Twitter starts unplugging things
Maybe the real treasure was the poorly batched RPCs we made along the way
Twitter has been in a massive tailspin for the past several weeks, starting with the closing of Elon Musk’s mutually hostile takeover on October 27th.
Since then, he’s fired the C-suite, laid off at least half of the company’s employees, unceremoniously terminated thousands of contractors, botched his marquee Twitter Blue subscription revamp, and begun picking ill-advised fights with U.S. Senators.
And while interest in much of that, at least from the outside, can be chalked up to palace intrigue, Twitter’s user base has been largely unaffected. Until now.
On Monday, the company’s Chief Twit indicated he was planning on spending the day “turning off the ‘microservices’ bloatware” underpinning the service.
I’m not the most technical person. Far from it. But I do know that regardless of whether you think microservices are the best solution for a platform like Twitter, turning off 80%(!) of them is a surefire way to do some damage. And with a user base increasingly hedging their bets on alternatives like Mastodon, that hit to stability may not be worth the risk.
Contrary to popular belief, people don’t really care about Twitter The Brand™ any more than they did about Facebook or MySpace before it. They care about being able to connect with, and follow, the people they care about. And when that stops being possible or becomes easier somewhere else, they’ll leave.
So, with all the ongoing fervor both within and outside of Twitter, the inevitable question arises: Why does any of this matter?
Twitter has long had an outsized influence on politics, media, and public discourse. Despite sporting a smaller daily active user count (commonly referred to as DAUs) compared to other social networks like Snapchat and Facebook, it’s long served as a conduit for politicians, journalists, activists, and others to connect, broadcast, and consume information.
And whether or not you consider that a good thing, bringing all that conversation together into one place ultimately shapes the news that comes out of it.
While I’m personally sad to see my black hole of procrastination steadily dismantled piece by piece, there’s a broader concern about who might be left when the dust settles, and all but the most ardent supporters remain.
In other news
Apple’s increasing reliance on advertisements in it’s operating systems to bolster revenue is ruffling feathers externally and internally. It seems that consumers aren’t the only ones concerned that ads are tainting the premium feel of the iPhone. There are some fascinating details in this piece, including that Apple considered, and ultimately scrapped, plans to include ads in Spotlight, the operating system-wide search feature, on iOS due to concerns about an internal backlash. (Wayne Ma / The Information)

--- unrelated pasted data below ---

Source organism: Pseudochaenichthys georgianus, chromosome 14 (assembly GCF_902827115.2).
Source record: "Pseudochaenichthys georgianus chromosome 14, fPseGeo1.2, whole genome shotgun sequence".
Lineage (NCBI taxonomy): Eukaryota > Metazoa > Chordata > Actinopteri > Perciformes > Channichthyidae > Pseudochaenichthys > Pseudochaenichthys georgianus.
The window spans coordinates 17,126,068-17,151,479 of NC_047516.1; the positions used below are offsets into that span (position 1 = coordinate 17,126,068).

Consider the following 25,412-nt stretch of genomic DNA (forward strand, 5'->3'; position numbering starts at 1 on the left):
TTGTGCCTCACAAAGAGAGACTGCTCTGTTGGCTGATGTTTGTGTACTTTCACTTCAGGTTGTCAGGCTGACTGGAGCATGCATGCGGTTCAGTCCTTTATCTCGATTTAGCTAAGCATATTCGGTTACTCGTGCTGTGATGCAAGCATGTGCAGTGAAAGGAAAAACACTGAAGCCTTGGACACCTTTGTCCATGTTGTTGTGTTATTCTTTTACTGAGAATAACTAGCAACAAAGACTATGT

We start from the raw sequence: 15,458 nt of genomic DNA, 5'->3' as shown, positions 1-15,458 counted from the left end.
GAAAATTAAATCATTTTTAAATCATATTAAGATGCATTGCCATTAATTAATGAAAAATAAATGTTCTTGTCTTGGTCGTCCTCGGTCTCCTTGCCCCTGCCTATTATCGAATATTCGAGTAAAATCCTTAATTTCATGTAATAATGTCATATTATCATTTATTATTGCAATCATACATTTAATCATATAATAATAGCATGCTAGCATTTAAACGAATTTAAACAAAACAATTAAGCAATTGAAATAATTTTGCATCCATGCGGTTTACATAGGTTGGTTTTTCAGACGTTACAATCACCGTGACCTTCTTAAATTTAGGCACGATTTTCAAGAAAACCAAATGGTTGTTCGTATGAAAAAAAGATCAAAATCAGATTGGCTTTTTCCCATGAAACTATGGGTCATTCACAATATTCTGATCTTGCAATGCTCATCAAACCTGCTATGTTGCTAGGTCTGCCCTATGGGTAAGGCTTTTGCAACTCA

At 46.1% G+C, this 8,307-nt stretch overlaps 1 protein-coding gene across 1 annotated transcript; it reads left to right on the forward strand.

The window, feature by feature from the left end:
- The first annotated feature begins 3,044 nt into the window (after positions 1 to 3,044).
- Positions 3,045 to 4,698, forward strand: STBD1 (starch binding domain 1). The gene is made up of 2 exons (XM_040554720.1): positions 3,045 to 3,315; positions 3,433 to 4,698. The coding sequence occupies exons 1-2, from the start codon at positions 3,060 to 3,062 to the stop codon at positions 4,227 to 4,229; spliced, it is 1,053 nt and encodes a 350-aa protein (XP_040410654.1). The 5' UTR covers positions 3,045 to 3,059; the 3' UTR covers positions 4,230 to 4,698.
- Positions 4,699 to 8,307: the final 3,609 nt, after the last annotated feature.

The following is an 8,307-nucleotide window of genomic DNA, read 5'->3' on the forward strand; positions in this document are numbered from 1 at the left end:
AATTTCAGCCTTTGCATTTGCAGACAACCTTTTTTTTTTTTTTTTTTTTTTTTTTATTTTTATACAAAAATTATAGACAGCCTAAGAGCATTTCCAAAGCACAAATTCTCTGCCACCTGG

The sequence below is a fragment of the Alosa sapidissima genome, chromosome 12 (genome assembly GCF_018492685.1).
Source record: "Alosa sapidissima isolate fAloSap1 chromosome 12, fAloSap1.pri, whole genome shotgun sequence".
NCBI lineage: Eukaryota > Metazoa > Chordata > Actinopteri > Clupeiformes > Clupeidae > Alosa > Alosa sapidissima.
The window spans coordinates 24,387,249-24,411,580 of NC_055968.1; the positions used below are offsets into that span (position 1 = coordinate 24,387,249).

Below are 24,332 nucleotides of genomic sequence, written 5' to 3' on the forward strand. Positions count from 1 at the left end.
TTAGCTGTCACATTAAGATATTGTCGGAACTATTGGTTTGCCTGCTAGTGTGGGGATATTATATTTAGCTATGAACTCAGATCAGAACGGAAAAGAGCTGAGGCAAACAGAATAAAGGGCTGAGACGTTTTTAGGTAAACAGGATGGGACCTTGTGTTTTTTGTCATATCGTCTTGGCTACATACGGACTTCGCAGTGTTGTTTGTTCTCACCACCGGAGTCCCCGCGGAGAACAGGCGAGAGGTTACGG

Zoom is taking the fight to Microsoft 365 and Google with it’s new native email and calendar solution. The company announced a litany of new features at it’s annual user conference, Zoomtopia, but this one caught most of my attention. Notably, in addition to offering their own native email and calendar service, Zoom will also support integration with Google and Microsoft 365 (Exchange). I think this play is brilliant. I hope other companies take note that they can pursue their plans of world domination without forcing existing customers to go all-in on unproven first-party offerings. (Umar Shakir / The Verge)
Noam Bardin, the former CEO of Waze, has unveiled a new take on social networks, Post. Currently offering a waitlist for interested users, Post positions itself as a space for civil conversations and sharing news. Very curious to see where this goes. (Noam Bardin / Post)
Amazon takes another step into healthcare with the launch of Amazon Clinic, a message-based virtual care marketplace. Interesting to see them continue these efforts under the Amazon brand rather than via recently acquired One Medical. (Jess Weatherbed / The Verge)
Tech-news publication Protocol is shutting down on Thursday. Sad news for an incredibly talented team. (Oliver Darcy / CNN)
Nike is planning to launch .Swoosh, an online platform for buying and trading virtual sneakers, on November 18th. How can you wear shoes in the metaverse if you don’t have legs? (Kim Bhasin / Bloomberg)
Clippy is this year’s hottest ugly Christmas sweater. You look like you’re a little chilly. Would you like some help with that? (Tom Warren / The Verge)
CEO of Warner Bros. Discovery, David Zaslav, has indicated that a continued relationship between TNT and the NBA isn’t a foregone conclusion. After dramatic cuts to staffing, HBO Max’s back catalog, and even finished projects like Batgirl, is anyone surprised? (Jeff Kotuby / The Streamable)
Time is running out for the leap second. Fascinating long-form history of the leap second and why it might finally be shown the door. (Alanna Mitchell / The New York Times)
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